Restaurants may still benefit from the section 199 deduction to the extent any portion of the food preparation occurs at an off-site facility. For example, many chain restaurants use a central kitchen to prepare food products and ship them to its various locations for final preparation and sale to the customer.
For these restaurants, the gross receipts attributable to the food preparation occurring off-site can be treated as DPGR, with the remaining gross receipts attributable to the on-site preparation of the meal treated as non-DPGR.
Off-site preparation of beverages also benefits under the same principle.
In a 2004 conference report discussing the various applications of section 199, Congress noted that although a beverage prepared at a retail establishment, such as a cup of coffee, would not qualify under section 199 in its entirety, a component of the beverage may be treated as qualifying property.
For instance, if a portion of the coffee was prepared off-site, such as roasting the coffee beans, then that specific portion could qualify for the deduction.
A taxpayer’s off-site facility is not a retail establishment if the taxpayer only uses it to prepare food or beverages for wholesale.
Additionally, a retail establishment does not include the bonded premises of a distilled spirits plant or wine cellar or the premises of a brewery (other than a tavern on the brewery premises).
Thus, any gross receipts derived from products produced at such locations and sold to customers (whether the sales occur on-site or off-site) can qualify as DPGR.
Qualifying activities for purposes of the DPAD are wide-ranging and applicable to taxpayers in numerous industries, including the restaurant and beverage sector.
As the rules under section 199 can be quite complex, it is prudent for taxpayers to work with their tax advisers to obtain a thorough understanding of the facts at hand in order to determine whether they may qualify for the incentive.
Note also that taxpayers may amend prior year returns (to the extent such years remain open under the statute of limitations) for any unclaimed section 199 deductions, further increasing their cash tax savings and reducing their effective tax rates.
Restuarant365 client MOD Pizza announced it will open its 200th store this month, reflecting a doubling of the company’s footprint in just under a year.
In 2016, MOD added 100 stores and over 1,900 jobs system-wide, while expanding into six new US markets—Kansas, Kentucky, Missouri, Ohio, South Carolina and Wisconsin—and making its international debut in the U.K.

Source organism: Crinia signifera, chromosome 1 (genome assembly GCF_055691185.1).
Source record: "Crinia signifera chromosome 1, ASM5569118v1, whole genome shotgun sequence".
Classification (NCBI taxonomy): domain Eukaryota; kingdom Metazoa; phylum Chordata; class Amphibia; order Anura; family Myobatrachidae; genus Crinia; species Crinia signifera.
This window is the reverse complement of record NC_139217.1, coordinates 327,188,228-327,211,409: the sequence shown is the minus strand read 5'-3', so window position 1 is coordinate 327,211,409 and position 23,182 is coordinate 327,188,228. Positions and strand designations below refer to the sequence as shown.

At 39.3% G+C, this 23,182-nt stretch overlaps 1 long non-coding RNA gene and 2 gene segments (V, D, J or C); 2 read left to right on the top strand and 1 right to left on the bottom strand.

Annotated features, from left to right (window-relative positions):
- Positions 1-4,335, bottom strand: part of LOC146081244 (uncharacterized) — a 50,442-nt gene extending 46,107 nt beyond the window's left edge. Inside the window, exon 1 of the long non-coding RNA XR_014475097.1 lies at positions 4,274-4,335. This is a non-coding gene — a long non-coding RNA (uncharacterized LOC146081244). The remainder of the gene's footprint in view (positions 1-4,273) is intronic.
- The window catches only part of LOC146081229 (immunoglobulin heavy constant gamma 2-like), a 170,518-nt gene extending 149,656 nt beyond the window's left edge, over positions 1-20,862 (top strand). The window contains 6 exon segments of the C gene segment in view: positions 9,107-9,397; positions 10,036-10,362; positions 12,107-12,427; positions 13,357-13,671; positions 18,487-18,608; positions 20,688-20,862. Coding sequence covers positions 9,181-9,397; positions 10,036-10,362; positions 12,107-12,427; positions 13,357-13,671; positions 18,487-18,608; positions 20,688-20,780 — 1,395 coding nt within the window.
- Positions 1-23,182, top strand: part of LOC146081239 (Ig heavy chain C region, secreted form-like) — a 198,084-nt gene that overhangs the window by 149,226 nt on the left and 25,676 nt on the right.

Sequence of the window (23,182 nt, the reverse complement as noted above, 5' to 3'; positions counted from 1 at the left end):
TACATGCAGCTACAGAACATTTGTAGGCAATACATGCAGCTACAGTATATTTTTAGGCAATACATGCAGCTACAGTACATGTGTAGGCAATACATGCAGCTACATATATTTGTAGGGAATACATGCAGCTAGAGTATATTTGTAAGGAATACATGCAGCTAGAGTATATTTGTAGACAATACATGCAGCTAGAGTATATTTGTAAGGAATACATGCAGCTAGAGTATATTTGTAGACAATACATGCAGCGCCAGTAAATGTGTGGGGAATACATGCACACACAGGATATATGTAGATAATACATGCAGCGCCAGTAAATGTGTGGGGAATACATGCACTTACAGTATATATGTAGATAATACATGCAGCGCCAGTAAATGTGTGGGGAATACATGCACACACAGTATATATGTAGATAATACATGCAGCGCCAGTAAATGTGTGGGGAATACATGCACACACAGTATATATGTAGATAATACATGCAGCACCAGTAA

The company’s milestone location, MOD Westview Promenade, in Frederick, Maryland, is slated to open on January 31.
Scott Svenson, co-founder and CEO of MOD, says:
“At MOD our mission is simple: we make pizza so we can serve people.
We celebrate our growth, and the opening of our 200th store, because it highlights how many Squad members have joined the MOD family.
We now have over 4,000 passionate MOD Squad members who are energized by the belief that a company can succeed when putting its people first.
Thanks to the support of our loyal customers, we’re able to continue our growth, bringing new jobs into more communities and allowing us to support important grassroots causes across the US.
Last year alone, we partnered with more than 185 local charities in communities we serve, donating over $650,000 to organizations supporting at-risk youth and families.”
To mark its 200-store milestone, MOD will be celebrating with a special event on January 24.
For the entire day, at all locations, MOD will be thanking customers by offering $2 off of all MOD-size pizzas and salads.
MOD currently has locations in 20 states, including Arizona, California, Colorado, Idaho, Illinois, Kansas, Kentucky, Maryland, Michigan, Missouri, New Jersey, North Carolina, Ohio, Oregon, Pennsylvania, South Carolina, Texas, Virginia, Washington and Wisconsin, as well as five locations in the U.K.
We are excited to announce the opening of a new support and sales center in Austin, Texas.
Restaurant365 is committed to offering the best software and support in the restaurant business and expanding to Austin helps us insure we can continue to deliver on that commitment.
We decided to partner with Link Coworking in Austin for our Texas operations. Link was a perfect fit for our team as they were able to offer a scalable work environment as well as the ability to surround our team with a great community of other tech professionals.
Austin was a natural fit for our company as it offered a great work force and restaurant scene. The talent in the Austin area will help us continue to offer the best restaurant management software on the market.
Restaurant365 is continuing to add new team members in our home base in Irvine California and our office in Austin Texas so you will likely be getting a chance to speak with members of both teams.